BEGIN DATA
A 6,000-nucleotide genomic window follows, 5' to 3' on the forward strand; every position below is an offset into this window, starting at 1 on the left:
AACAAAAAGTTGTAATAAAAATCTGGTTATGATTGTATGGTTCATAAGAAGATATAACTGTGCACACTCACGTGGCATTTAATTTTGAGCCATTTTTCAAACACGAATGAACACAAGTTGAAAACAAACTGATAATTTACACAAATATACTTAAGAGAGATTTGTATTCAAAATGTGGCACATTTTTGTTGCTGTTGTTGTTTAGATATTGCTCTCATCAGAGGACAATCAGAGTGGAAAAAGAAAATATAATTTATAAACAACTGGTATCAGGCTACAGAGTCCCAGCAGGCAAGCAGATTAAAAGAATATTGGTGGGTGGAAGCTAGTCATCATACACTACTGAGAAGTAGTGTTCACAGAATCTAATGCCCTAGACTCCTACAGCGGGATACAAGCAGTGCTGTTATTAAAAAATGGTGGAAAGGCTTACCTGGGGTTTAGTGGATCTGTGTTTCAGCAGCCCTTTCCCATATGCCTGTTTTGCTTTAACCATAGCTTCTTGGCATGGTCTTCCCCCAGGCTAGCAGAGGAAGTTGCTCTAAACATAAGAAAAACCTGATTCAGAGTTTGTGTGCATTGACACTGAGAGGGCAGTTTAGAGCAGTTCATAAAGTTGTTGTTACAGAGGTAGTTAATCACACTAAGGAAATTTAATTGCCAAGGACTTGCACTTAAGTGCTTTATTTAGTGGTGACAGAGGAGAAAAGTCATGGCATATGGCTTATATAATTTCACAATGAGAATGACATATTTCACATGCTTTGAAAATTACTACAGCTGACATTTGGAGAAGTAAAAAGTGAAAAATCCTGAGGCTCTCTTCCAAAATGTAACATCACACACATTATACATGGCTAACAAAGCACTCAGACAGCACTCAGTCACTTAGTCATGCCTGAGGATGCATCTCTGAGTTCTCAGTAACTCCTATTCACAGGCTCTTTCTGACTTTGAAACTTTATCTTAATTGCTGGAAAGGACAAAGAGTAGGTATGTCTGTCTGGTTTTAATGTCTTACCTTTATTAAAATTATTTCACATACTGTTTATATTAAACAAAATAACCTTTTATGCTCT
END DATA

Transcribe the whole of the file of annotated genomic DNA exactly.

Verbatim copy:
A 6,000-nucleotide genomic window follows, 5' to 3' on the forward strand; every position below is an offset into this window, starting at 1 on the left:
AACAAAAAGTTGTAATAAAAATCTGGTTATGATTGTATGGTTCATAAGAAGATATAACTGTGCACACTCACGTGGCATTTAATTTTGAGCCATTTTTCAAACACGAATGAACACAAGTTGAAAACAAACTGATAATTTACACAAATATACTTAAGAGAGATTTGTATTCAAAATGTGGCACATTTTTGTTGCTGTTGTTGTTTAGATATTGCTCTCATCAGAGGACAATCAGAGTGGAAAAAGAAAATATAATTTATAAACAACTGGTATCAGGCTACAGAGTCCCAGCAGGCAAGCAGATTAAAAGAATATTGGTGGGTGGAAGCTAGTCATCATACACTACTGAGAAGTAGTGTTCACAGAATCTAATGCCCTAGACTCCTACAGCGGGATACAAGCAGTGCTGTTATTAAAAAATGGTGGAAAGGCTTACCTGGGGTTTAGTGGATCTGTGTTTCAGCAGCCCTTTCCCATATGCCTGTTTTGCTTTAACCATAGCTTCTTGGCATGGTCTTCCCCCAGGCTAGCAGAGGAAGTTGCTCTAAACATAAGAAAAACCTGATTCAGAGTTTGTGTGCATTGACACTGAGAGGGCAGTTTAGAGCAGTTCATAAAGTTGTTGTTACAGAGGTAGTTAATCACACTAAGGAAATTTAATTGCCAAGGACTTGCACTTAAGTGCTTTATTTAGTGGTGACAGAGGAGAAAAGTCATGGCATATGGCTTATATAATTTCACAATGAGAATGACATATTTCACATGCTTTGAAAATTACTACAGCTGACATTTGGAGAAGTAAAAAGTGAAAAATCCTGAGGCTCTCTTCCAAAATGTAACATCACACACATTATACATGGCTAACAAAGCACTCAGACAGCACTCAGTCACTTAGTCATGCCTGAGGATGCATCTCTGAGTTCTCAGTAACTCCTATTCACAGGCTCTTTCTGACTTTGAAACTTTATCTTAATTGCTGGAAAGGACAAAGAGTAGGTATGTCTGTCTGGTTTTAATGTCTTACCTTTATTAAAATTATTTCACATACTGTTTATATTAAACAAAATAACCTTTTATGCTCT